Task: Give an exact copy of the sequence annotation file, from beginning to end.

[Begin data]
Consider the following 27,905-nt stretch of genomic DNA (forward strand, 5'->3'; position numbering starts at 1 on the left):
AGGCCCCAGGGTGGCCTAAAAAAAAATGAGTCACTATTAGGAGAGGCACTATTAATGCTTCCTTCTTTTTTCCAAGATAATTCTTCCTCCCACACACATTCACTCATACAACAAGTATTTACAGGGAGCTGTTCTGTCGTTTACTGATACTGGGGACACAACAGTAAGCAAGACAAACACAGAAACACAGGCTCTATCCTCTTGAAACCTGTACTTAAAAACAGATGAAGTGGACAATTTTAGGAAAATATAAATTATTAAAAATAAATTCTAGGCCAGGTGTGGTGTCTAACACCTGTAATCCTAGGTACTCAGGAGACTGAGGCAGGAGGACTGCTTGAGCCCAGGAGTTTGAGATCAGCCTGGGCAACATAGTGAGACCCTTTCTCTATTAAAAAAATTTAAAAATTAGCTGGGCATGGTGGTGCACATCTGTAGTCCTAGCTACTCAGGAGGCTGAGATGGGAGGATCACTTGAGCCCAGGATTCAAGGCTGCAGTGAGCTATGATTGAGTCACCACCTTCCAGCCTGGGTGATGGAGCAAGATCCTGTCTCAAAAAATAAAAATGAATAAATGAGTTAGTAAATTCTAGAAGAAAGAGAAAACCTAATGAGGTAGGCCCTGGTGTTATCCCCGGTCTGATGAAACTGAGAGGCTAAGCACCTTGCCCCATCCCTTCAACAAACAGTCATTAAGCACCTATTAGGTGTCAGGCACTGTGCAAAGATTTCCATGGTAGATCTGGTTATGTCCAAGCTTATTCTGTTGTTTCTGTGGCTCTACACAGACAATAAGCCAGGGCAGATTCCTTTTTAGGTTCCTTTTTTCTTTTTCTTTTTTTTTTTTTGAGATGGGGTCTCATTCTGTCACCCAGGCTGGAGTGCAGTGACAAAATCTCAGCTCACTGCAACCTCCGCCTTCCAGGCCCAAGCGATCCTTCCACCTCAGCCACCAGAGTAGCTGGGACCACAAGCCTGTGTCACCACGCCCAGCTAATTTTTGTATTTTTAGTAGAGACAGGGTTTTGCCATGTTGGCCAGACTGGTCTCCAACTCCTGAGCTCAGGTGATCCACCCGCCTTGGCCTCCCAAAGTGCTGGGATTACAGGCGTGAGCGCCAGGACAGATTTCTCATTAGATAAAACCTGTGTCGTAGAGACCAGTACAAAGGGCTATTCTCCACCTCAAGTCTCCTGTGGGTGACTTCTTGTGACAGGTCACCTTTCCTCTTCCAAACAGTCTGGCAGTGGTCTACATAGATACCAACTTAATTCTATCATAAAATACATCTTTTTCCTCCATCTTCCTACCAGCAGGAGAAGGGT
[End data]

Consider the following 27,905-nt stretch of genomic DNA (forward strand, 5'->3'; position numbering starts at 1 on the left):
AGGCCCCAGGGTGGCCTAAAAAAAAATGAGTCACTATTAGGAGAGGCACTATTAATGCTTCCTTCTTTTTTCCAAGATAATTCTTCCTCCCACACACATTCACTCATACAACAAGTATTTACAGGGAGCTGTTCTGTCGTTTACTGATACTGGGGACACAACAGTAAGCAAGACAAACACAGAAACACAGGCTCTATCCTCTTGAAACCTGTACTTAAAAACAGATGAAGTGGACAATTTTAGGAAAATATAAATTATTAAAAATAAATTCTAGGCCAGGTGTGGTGTCTAACACCTGTAATCCTAGGTACTCAGGAGACTGAGGCAGGAGGACTGCTTGAGCCCAGGAGTTTGAGATCAGCCTGGGCAACATAGTGAGACCCTTTCTCTATTAAAAAAATTTAAAAATTAGCTGGGCATGGTGGTGCACATCTGTAGTCCTAGCTACTCAGGAGGCTGAGATGGGAGGATCACTTGAGCCCAGGATTCAAGGCTGCAGTGAGCTATGATTGAGTCACCACCTTCCAGCCTGGGTGATGGAGCAAGATCCTGTCTCAAAAAATAAAAATGAATAAATGAGTTAGTAAATTCTAGAAGAAAGAGAAAACCTAATGAGGTAGGCCCTGGTGTTATCCCCGGTCTGATGAAACTGAGAGGCTAAGCACCTTGCCCCATCCCTTCAACAAACAGTCATTAAGCACCTATTAGGTGTCAGGCACTGTGCAAAGATTTCCATGGTAGATCTGGTTATGTCCAAGCTTATTCTGTTGTTTCTGTGGCTCTACACAGACAATAAGCCAGGGCAGATTCCTTTTTAGGTTCCTTTTTTCTTTTTCTTTTTTTTTTTTTGAGATGGGGTCTCATTCTGTCACCCAGGCTGGAGTGCAGTGACAAAATCTCAGCTCACTGCAACCTCCGCCTTCCAGGCCCAAGCGATCCTTCCACCTCAGCCACCAGAGTAGCTGGGACCACAAGCCTGTGTCACCACGCCCAGCTAATTTTTGTATTTTTAGTAGAGACAGGGTTTTGCCATGTTGGCCAGACTGGTCTCCAACTCCTGAGCTCAGGTGATCCACCCGCCTTGGCCTCCCAAAGTGCTGGGATTACAGGCGTGAGCGCCAGGACAGATTTCTCATTAGATAAAACCTGTGTCGTAGAGACCAGTACAAAGGGCTATTCTCCACCTCAAGTCTCCTGTGGGTGACTTCTTGTGACAGGTCACCTTTCCTCTTCCAAACAGTCTGGCAGTGGTCTACATAGATACCAACTTAATTCTATCATAAAATACATCTTTTTCCTCCATCTTCCTACCAGCAGGAGAAGGGT